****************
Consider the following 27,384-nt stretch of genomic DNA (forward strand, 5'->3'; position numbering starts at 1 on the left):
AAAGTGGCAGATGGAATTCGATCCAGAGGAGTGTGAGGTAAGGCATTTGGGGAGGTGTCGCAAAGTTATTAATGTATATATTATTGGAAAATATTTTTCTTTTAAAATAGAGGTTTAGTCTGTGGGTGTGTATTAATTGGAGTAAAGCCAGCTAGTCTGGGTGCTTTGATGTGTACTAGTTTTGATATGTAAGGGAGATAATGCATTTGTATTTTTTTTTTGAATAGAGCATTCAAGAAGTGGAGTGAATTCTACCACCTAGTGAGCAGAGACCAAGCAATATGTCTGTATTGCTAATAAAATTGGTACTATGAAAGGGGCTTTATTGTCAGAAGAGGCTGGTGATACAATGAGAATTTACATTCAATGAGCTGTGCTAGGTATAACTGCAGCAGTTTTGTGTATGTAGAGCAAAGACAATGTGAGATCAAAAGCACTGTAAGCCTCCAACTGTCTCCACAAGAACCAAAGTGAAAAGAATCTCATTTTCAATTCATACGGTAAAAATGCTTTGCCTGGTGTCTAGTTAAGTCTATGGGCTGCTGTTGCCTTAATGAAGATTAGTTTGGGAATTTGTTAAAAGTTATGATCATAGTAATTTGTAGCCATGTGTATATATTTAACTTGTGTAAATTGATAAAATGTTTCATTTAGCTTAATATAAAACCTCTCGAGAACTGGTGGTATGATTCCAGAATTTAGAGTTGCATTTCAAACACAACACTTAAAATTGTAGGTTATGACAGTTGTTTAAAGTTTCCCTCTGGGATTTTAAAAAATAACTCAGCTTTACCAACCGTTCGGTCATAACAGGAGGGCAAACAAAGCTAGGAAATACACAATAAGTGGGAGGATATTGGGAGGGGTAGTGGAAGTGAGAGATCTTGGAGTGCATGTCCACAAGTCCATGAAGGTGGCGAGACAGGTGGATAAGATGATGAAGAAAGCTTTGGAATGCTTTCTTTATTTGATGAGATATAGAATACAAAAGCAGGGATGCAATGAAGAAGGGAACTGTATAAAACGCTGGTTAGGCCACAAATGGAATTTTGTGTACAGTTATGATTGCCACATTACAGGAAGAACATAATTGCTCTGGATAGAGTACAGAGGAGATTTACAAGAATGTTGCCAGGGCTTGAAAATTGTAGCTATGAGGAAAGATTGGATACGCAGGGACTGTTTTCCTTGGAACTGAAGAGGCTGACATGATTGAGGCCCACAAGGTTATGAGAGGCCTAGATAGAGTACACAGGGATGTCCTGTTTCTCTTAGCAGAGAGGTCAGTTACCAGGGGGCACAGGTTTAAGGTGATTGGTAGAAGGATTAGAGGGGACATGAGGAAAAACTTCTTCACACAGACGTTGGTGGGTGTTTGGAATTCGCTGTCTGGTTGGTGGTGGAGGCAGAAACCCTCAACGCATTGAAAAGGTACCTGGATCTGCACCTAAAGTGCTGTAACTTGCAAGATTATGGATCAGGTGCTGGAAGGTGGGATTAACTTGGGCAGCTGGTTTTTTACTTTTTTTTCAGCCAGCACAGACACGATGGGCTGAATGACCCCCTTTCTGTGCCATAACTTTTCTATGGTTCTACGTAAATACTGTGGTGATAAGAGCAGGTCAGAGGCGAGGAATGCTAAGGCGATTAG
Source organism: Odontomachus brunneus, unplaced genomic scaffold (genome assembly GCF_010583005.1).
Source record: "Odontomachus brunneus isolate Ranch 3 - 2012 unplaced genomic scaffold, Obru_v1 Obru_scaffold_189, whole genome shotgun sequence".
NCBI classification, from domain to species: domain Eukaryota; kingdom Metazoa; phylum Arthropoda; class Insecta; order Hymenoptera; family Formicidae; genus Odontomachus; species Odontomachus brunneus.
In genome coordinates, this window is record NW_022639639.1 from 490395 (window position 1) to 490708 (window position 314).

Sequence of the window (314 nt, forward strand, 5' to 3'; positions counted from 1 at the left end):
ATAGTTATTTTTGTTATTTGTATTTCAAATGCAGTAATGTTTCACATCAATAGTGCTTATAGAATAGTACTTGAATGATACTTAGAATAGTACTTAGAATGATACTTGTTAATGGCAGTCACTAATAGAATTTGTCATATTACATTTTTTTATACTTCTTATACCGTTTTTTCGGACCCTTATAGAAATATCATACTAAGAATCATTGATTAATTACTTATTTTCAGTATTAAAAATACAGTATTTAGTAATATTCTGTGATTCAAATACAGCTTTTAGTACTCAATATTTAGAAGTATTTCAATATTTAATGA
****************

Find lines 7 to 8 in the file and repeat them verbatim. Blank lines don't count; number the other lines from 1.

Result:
Sequence of the window (314 nt, forward strand, 5' to 3'; positions counted from 1 at the left end):
ATAGTTATTTTTGTTATTTGTATTTCAAATGCAGTAATGTTTCACATCAATAGTGCTTATAGAATAGTACTTGAATGATACTTAGAATAGTACTTAGAATGATACTTGTTAATGGCAGTCACTAATAGAATTTGTCATATTACATTTTTTTATACTTCTTATACCGTTTTTTCGGACCCTTATAGAAATATCATACTAAGAATCATTGATTAATTACTTATTTTCAGTATTAAAAATACAGTATTTAGTAATATTCTGTGATTCAAATACAGCTTTTAGTACTCAATATTTAGAAGTATTTCAATATTTAATGA